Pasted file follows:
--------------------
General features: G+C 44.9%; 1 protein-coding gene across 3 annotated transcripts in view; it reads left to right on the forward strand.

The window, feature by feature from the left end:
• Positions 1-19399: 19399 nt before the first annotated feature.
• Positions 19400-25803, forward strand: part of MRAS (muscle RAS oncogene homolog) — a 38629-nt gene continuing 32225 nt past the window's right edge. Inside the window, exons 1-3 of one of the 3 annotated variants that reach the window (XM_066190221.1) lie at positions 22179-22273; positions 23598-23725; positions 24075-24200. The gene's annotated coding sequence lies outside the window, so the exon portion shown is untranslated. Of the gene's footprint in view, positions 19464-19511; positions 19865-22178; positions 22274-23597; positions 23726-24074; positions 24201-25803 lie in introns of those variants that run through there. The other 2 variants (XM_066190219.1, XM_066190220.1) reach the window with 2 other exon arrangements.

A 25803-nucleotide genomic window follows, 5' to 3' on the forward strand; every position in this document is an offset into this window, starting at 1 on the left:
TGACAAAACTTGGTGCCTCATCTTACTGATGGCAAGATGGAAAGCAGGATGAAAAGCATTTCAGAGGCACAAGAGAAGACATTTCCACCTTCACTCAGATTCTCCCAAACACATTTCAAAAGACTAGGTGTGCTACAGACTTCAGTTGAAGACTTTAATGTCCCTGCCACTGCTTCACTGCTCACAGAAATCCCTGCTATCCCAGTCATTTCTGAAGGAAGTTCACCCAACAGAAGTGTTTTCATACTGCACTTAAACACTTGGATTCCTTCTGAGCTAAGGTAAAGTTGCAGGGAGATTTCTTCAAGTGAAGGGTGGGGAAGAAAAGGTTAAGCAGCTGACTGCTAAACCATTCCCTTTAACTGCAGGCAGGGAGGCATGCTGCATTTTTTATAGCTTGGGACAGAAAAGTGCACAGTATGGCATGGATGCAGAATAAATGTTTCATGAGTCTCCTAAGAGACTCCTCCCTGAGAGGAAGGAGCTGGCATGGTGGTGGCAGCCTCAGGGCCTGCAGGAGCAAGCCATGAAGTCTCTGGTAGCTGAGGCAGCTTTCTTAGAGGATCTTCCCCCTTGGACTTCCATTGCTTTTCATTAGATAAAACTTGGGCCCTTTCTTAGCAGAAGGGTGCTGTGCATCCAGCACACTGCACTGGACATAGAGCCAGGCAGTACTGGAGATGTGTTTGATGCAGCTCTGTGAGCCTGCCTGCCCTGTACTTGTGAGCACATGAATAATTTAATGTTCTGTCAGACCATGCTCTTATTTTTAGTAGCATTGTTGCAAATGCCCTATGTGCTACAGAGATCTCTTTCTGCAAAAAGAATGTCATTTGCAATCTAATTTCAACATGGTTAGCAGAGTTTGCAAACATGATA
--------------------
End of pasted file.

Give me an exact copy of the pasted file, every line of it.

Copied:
General features: G+C 44.9%; 1 protein-coding gene across 3 annotated transcripts in view; it reads left to right on the forward strand.

The window, feature by feature from the left end:
• Positions 1-19399: 19399 nt before the first annotated feature.
• Positions 19400-25803, forward strand: part of MRAS (muscle RAS oncogene homolog) — a 38629-nt gene continuing 32225 nt past the window's right edge. Inside the window, exons 1-3 of one of the 3 annotated variants that reach the window (XM_066190221.1) lie at positions 22179-22273; positions 23598-23725; positions 24075-24200. The gene's annotated coding sequence lies outside the window, so the exon portion shown is untranslated. Of the gene's footprint in view, positions 19464-19511; positions 19865-22178; positions 22274-23597; positions 23726-24074; positions 24201-25803 lie in introns of those variants that run through there. The other 2 variants (XM_066190219.1, XM_066190220.1) reach the window with 2 other exon arrangements.

A 25803-nucleotide genomic window follows, 5' to 3' on the forward strand; every position in this document is an offset into this window, starting at 1 on the left:
TGACAAAACTTGGTGCCTCATCTTACTGATGGCAAGATGGAAAGCAGGATGAAAAGCATTTCAGAGGCACAAGAGAAGACATTTCCACCTTCACTCAGATTCTCCCAAACACATTTCAAAAGACTAGGTGTGCTACAGACTTCAGTTGAAGACTTTAATGTCCCTGCCACTGCTTCACTGCTCACAGAAATCCCTGCTATCCCAGTCATTTCTGAAGGAAGTTCACCCAACAGAAGTGTTTTCATACTGCACTTAAACACTTGGATTCCTTCTGAGCTAAGGTAAAGTTGCAGGGAGATTTCTTCAAGTGAAGGGTGGGGAAGAAAAGGTTAAGCAGCTGACTGCTAAACCATTCCCTTTAACTGCAGGCAGGGAGGCATGCTGCATTTTTTATAGCTTGGGACAGAAAAGTGCACAGTATGGCATGGATGCAGAATAAATGTTTCATGAGTCTCCTAAGAGACTCCTCCCTGAGAGGAAGGAGCTGGCATGGTGGTGGCAGCCTCAGGGCCTGCAGGAGCAAGCCATGAAGTCTCTGGTAGCTGAGGCAGCTTTCTTAGAGGATCTTCCCCCTTGGACTTCCATTGCTTTTCATTAGATAAAACTTGGGCCCTTTCTTAGCAGAAGGGTGCTGTGCATCCAGCACACTGCACTGGACATAGAGCCAGGCAGTACTGGAGATGTGTTTGATGCAGCTCTGTGAGCCTGCCTGCCCTGTACTTGTGAGCACATGAATAATTTAATGTTCTGTCAGACCATGCTCTTATTTTTAGTAGCATTGTTGCAAATGCCCTATGTGCTACAGAGATCTCTTTCTGCAAAAAGAATGTCATTTGCAATCTAATTTCAACATGGTTAGCAGAGTTTGCAAACATGATA